Deep in the jungle, another nine thousand square meters (96,875 square feet) of the structures are still hidden in the forest. Once, maybe even more of this ancient civilization can be brought to light if the woods don’t claim the place back first. Today the Lost City is a holy place for the indigenous tribes, who are descendants of the Tayrona people. They have a festival of two weeks each year, where they don’t allow other people any access to.
We spent only about an hour to explore the Lost City. That sounds like an outrageous short time after such an effort to get there. But we didn’t really need more time as the visible ruins are not that many. After getting some rest and a snack we continued our Colombia Ciudad Perdida Trek carefully down the precarious wet thousand two hundred steps to the river and back to the camp, only to have lunch and shoulder our backpacks to proceed for another four hours. Unfortunately, it started to pour with rain in another heavy thunderstorm. The paths turned into dirt rivers.
I found out that, when I walked in the stream, I slipped less. Skis rather than hiking boots would have been adequate to descend and spikes to ascend in the mud. Jhon helped out where he could. On an open exposed meadow, where we had admired two houses of the shamans and some cows on the previous day, lightning strikes were close by. Everybody struggled to get over the soggy grounds, soaked wet to the bones. Our guide chopped a snake in half with his machete which was dangerously close to our path. Maybe it was the same one I’d seen on the day before. We didn’t care, we just ran.
Only the last hour before arriving at our camp for the day did the rain stop. We spent our night in the same camp as on the second night of the Ciudad Perdida Tour. This time because of our early arrival, some beds were available and we could give the hammocks a skip. Some of our group had some serious gippo guts. The distance to the toilets was a lifesaver.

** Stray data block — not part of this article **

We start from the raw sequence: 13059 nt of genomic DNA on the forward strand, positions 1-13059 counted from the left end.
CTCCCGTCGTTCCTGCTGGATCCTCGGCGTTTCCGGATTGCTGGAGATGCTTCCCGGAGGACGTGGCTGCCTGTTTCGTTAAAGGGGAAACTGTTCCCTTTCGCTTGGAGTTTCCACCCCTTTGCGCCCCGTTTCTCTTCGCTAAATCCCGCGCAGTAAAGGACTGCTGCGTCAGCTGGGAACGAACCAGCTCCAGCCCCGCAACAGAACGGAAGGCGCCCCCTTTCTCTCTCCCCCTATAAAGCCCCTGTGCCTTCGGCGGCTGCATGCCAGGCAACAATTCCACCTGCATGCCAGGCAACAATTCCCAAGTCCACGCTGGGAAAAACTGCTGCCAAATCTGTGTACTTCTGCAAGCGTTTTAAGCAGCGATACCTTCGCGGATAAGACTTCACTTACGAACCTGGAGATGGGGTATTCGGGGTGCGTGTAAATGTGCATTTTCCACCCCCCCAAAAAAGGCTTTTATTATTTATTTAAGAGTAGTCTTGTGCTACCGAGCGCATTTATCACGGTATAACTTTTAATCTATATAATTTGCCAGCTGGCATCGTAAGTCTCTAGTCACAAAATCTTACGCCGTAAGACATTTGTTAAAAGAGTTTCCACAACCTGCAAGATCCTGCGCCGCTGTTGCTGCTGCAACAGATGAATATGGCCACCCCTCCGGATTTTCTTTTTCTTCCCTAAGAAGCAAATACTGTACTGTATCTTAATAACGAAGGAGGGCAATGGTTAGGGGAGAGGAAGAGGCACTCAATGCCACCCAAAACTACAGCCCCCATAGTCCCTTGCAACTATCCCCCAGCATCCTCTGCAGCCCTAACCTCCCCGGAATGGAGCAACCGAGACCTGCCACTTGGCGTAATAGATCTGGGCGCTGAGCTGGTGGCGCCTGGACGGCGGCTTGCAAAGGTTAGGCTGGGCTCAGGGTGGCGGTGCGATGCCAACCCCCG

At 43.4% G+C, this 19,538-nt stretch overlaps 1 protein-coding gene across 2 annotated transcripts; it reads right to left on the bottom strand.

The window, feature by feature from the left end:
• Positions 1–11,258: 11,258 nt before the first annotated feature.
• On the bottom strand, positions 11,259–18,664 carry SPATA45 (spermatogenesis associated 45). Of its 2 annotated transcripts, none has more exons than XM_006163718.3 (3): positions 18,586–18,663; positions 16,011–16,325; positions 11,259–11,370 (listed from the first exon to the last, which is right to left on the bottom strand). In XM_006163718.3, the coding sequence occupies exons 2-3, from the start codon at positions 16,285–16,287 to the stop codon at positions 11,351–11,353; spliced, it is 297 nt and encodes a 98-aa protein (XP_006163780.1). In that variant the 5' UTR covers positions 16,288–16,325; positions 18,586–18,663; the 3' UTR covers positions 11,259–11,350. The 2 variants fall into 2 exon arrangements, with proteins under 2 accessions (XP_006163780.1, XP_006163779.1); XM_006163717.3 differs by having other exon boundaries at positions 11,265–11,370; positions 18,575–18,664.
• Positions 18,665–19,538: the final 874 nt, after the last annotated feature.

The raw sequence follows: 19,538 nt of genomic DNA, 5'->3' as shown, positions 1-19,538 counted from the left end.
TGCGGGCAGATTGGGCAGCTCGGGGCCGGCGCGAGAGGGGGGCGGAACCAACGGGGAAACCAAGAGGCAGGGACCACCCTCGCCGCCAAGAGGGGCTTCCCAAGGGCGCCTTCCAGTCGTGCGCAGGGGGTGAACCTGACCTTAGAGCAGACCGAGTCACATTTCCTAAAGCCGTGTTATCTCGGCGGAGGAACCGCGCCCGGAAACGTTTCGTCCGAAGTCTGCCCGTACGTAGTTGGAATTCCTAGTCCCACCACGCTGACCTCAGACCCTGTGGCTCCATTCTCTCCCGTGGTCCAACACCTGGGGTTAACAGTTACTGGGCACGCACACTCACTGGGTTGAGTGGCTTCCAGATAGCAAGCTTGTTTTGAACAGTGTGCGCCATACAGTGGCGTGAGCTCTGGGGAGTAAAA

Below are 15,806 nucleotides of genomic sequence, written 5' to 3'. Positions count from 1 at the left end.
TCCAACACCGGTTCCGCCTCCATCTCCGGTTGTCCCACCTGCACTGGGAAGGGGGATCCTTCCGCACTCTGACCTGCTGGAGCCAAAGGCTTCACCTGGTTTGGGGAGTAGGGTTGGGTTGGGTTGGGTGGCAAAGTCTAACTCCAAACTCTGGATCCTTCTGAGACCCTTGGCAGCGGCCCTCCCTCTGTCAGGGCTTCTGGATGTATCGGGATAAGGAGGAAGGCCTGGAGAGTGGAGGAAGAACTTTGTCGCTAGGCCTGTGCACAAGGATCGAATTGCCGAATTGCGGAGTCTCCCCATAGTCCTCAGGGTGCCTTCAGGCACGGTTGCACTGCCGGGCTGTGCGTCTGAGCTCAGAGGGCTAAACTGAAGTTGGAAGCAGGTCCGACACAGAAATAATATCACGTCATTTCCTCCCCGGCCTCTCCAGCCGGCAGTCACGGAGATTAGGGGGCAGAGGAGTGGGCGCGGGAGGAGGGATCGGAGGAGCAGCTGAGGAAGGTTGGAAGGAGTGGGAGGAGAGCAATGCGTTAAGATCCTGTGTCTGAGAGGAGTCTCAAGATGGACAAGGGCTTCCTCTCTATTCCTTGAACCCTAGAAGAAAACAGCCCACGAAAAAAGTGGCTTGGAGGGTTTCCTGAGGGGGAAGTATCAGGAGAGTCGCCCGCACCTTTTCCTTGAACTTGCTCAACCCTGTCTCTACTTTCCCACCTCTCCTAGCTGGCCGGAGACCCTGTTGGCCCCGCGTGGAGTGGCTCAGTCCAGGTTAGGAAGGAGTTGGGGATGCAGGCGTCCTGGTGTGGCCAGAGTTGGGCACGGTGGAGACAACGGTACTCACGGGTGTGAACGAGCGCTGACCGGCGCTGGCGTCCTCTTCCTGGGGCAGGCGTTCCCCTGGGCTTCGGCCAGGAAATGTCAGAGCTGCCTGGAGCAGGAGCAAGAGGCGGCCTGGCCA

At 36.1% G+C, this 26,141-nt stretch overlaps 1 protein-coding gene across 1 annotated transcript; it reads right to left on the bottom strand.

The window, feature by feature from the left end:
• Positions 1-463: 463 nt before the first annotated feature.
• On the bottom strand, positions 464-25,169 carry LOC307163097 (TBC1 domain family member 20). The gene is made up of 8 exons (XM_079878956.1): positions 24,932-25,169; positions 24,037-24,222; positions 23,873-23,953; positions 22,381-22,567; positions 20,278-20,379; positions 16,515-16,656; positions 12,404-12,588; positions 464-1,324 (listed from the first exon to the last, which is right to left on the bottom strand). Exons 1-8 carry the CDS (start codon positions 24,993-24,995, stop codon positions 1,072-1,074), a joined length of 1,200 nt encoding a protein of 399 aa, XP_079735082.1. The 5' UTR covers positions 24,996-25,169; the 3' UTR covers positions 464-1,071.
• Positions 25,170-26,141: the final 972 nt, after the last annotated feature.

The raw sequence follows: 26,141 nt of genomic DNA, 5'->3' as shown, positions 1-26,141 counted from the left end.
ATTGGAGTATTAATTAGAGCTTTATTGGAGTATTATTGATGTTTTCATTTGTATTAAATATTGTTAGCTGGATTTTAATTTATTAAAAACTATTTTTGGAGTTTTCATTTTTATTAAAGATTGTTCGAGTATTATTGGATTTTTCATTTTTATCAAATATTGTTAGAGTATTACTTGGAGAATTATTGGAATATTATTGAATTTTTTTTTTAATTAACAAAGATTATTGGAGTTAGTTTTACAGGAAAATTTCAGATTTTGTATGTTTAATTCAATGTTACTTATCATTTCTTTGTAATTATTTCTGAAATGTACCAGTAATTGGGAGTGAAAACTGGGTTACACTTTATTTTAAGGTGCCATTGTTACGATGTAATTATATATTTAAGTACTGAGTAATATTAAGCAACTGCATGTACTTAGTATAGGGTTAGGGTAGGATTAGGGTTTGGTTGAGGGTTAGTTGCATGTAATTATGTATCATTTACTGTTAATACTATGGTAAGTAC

Despite the fact that Naomi and I were dead tired after more than an eight hours hike in nasty conditions the previous day, we decided to try to end the hike in a total of five days with the other group members instead of six. We couldn’t wait to get back to civilization as the lack of privacy got at us. One more six hours hike to complete.
The morning started crabby as Miguel, the translator, took off to walk with the rest of the group members without announcing his departure. Naomi fought with an upset stomach but nevertheless tried to keep up with the group. Jhon’s knee was hurting. Even he seemed to take it slower.
I was contemplating during the tiresome hike in the heat of the day, what on earth had made me take this trek to Ciudad Perdida. I figured that I detest carrying all my stuff in a backpack, especially in the heat, with mosquitoes, snakes and other creepy crawlies around. The later the day, I started also to dislike all hikers, who came across, negotiating the first or second day of their hike to the Lost City without much signs of fatigue. Hours passed by and I didn’t see any of my group members nor our guide. Hoping that I wouldn’t get lost, I continued walking, becoming increasingly demoralized.